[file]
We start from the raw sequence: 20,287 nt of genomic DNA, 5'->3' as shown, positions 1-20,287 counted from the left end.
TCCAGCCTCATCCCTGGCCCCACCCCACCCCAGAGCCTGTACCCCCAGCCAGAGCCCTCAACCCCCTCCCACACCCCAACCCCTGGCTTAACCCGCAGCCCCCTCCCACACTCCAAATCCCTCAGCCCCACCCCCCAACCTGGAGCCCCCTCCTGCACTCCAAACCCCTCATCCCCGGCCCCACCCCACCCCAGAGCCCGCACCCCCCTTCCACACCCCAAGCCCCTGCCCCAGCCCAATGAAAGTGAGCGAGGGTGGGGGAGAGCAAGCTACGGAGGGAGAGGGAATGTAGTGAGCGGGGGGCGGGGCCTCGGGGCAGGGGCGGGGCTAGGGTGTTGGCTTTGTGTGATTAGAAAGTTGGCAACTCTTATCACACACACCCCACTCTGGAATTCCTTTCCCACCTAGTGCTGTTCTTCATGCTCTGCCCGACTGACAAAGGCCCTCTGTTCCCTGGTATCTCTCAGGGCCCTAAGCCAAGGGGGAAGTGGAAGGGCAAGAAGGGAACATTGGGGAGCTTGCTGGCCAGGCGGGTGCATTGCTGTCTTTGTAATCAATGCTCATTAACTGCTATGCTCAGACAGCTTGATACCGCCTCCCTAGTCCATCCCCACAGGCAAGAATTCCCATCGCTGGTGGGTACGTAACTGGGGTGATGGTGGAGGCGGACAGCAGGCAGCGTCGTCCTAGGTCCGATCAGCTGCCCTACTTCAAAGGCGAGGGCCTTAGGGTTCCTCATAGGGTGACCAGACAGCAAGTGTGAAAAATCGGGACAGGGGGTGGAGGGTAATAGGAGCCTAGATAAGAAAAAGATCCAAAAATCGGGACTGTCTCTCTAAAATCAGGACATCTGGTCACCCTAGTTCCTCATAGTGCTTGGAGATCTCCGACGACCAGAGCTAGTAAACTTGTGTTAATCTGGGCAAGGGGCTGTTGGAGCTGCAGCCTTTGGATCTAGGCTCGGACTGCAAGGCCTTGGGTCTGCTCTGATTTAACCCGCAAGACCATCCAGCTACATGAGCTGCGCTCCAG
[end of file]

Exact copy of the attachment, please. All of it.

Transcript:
We start from the raw sequence: 20,287 nt of genomic DNA, 5'->3' as shown, positions 1-20,287 counted from the left end.
TCCAGCCTCATCCCTGGCCCCACCCCACCCCAGAGCCTGTACCCCCAGCCAGAGCCCTCAACCCCCTCCCACACCCCAACCCCTGGCTTAACCCGCAGCCCCCTCCCACACTCCAAATCCCTCAGCCCCACCCCCCAACCTGGAGCCCCCTCCTGCACTCCAAACCCCTCATCCCCGGCCCCACCCCACCCCAGAGCCCGCACCCCCCTTCCACACCCCAAGCCCCTGCCCCAGCCCAATGAAAGTGAGCGAGGGTGGGGGAGAGCAAGCTACGGAGGGAGAGGGAATGTAGTGAGCGGGGGGCGGGGCCTCGGGGCAGGGGCGGGGCTAGGGTGTTGGCTTTGTGTGATTAGAAAGTTGGCAACTCTTATCACACACACCCCACTCTGGAATTCCTTTCCCACCTAGTGCTGTTCTTCATGCTCTGCCCGACTGACAAAGGCCCTCTGTTCCCTGGTATCTCTCAGGGCCCTAAGCCAAGGGGGAAGTGGAAGGGCAAGAAGGGAACATTGGGGAGCTTGCTGGCCAGGCGGGTGCATTGCTGTCTTTGTAATCAATGCTCATTAACTGCTATGCTCAGACAGCTTGATACCGCCTCCCTAGTCCATCCCCACAGGCAAGAATTCCCATCGCTGGTGGGTACGTAACTGGGGTGATGGTGGAGGCGGACAGCAGGCAGCGTCGTCCTAGGTCCGATCAGCTGCCCTACTTCAAAGGCGAGGGCCTTAGGGTTCCTCATAGGGTGACCAGACAGCAAGTGTGAAAAATCGGGACAGGGGGTGGAGGGTAATAGGAGCCTAGATAAGAAAAAGATCCAAAAATCGGGACTGTCTCTCTAAAATCAGGACATCTGGTCACCCTAGTTCCTCATAGTGCTTGGAGATCTCCGACGACCAGAGCTAGTAAACTTGTGTTAATCTGGGCAAGGGGCTGTTGGAGCTGCAGCCTTTGGATCTAGGCTCGGACTGCAAGGCCTTGGGTCTGCTCTGATTTAACCCGCAAGACCATCCAGCTACATGAGCTGCGCTCCAG